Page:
New research from the UK’s leading price comparison site MoneySuperMarket suggests that having a dangerous job with a higher risk of fatality or injury actually has less of an impact on life insurance than unhealthy habits such as smoking.
The agriculture, forestry and fishing had the eleventh highest average life insurance premium at £27.58 per month, out of the 15 industries analysed, despite there being 123% more accidents per 100,000 workers than the average. What’s more, real estate professions had by far the most expensive monthly premiums at £51.78, 88% higher than those working in agriculture, forestry and fishing, despite an average accident rate that is 77% lower.
While the impact on premiums of working in a dangerous industry is negligible, smokers across all occupations pay an average of 54% more for all types of life insurance including, for instance, decreasing-term and renewable term than non-smokers. This suggests that other factors may be playing a much more significant role than risk in determining life insurance costs.
Looking at the average monthly life insurance costs for the occupation with the most enquiries within each industry, dangerous jobs with monthly premiums below the average of £29.39 include HGV drivers at £28, prison officers pay £27.70 whilst carpenters pay £25.09.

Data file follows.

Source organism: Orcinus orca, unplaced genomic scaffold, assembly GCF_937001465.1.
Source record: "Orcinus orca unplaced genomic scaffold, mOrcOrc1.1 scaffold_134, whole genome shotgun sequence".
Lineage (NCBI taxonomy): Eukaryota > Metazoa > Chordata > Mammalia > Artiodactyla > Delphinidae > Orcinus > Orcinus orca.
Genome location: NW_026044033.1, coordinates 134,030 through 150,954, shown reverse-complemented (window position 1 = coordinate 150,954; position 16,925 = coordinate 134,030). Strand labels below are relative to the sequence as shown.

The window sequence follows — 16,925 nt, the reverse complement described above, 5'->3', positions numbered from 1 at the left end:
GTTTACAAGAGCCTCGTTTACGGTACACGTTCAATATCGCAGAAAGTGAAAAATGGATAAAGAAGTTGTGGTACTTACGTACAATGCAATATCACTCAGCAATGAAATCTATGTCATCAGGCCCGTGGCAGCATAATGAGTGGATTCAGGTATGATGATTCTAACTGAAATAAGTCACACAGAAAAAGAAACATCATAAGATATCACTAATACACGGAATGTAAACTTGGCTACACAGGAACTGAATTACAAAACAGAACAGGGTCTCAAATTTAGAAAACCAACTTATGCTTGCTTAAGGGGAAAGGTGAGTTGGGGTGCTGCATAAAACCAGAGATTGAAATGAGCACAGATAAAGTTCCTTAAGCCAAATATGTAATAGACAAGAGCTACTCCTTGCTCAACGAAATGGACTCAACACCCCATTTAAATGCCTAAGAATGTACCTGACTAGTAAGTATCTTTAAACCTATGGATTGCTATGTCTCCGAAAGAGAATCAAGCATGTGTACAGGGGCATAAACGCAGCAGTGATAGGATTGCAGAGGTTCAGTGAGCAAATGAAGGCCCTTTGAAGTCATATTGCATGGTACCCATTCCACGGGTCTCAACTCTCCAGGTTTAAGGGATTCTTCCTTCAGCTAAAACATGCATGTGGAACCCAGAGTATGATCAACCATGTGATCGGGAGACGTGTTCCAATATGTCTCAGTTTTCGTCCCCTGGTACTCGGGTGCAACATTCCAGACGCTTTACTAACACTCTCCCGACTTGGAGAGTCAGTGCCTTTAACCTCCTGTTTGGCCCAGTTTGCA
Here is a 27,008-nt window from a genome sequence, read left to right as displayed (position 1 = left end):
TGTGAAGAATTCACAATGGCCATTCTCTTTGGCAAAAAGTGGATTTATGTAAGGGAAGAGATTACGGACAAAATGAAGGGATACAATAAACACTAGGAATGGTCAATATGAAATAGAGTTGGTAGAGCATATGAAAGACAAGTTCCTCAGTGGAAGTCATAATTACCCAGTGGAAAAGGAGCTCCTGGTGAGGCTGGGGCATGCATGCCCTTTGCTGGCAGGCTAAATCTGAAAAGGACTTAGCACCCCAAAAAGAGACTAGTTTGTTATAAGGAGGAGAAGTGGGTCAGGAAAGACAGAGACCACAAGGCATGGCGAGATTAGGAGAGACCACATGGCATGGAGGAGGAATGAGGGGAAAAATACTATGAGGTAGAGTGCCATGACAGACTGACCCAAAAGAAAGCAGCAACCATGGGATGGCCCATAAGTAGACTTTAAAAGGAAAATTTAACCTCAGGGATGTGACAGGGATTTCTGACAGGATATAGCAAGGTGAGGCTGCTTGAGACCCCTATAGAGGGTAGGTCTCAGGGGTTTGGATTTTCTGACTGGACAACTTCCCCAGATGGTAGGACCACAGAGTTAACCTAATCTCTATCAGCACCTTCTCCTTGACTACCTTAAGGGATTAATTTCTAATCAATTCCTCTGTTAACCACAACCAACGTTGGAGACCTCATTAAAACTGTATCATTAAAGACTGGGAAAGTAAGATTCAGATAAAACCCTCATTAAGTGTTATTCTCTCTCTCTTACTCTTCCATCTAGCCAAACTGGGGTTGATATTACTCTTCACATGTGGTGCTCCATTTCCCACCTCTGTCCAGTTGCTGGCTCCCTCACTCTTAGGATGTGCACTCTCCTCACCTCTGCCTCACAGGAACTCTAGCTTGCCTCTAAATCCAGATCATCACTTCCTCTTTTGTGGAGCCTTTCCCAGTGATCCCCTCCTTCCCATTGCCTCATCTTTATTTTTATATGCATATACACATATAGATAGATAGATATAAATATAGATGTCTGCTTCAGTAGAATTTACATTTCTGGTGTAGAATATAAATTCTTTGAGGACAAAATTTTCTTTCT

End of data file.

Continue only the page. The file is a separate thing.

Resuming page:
Additional MoneySuperMarket data shows that farmers and builders are paying £18,277 and £17,559 respectively on life insurance over the course of a lifetime, lower than perceived ‘safer’ jobs such as TV and theatre producers and IT consultants pay £24,149 and £19,066 respectively, despite farmers and builders seeing the highest number of fatalities since 2017 (29 and 38 respectively).
|Industry||Average accident rate per 100,000 workers||Average premium per month|
|Agriculture, forestry and fishing||4,190||£27.58|
|Accommodation and food services||2,420||£27.80|
|Transportation and storage||2,320||£28.00|
|Public administration and defence||2,200||£27.70|
|Wholesale, retail trade and vehicle repair||2,170||£27.71|
|Arts, entertainment and recreation||1,880||£28.69|
|Human health and social work activities||1,830||£26.76|
|Administrative and support service activities||1,510||£28.27|
|Professional, scientific and technical activities||830||£26.04|
|Information and communication||510||£29.92|
|Financial and insurance activities||440||£29.32|
When comparing the average premiums of smokers and non-smokers working in the same industry, smokers pay on average £13.82 more a month for their life insurance policy.
By splitting each industry into smokers and non-smokers in order to assess their respective premiums, it shows that 15 of the 16 most costly are for people who smoke. In fact, a smoker in a relatively ‘safe’ industry such as finance and insurance will still be paying significantly more each month (£40.84) than a non-smoker in a more dangerous industry such as construction (£25.35).
Rachel Wait, consumer affairs spokesperson at MoneySuperMarket said, “Those who are acutely aware that their job is more dangerous on a daily basis than average can feel reassured that having a riskier role doesn’t necessarily mean you’ll pay more for your life insurance.
“Of course, each quote is entirely unique, with a variety of factors coming into play. It’s best to double-check that the details you provide are accurate to ensure a suitable quote and avoid higher premiums”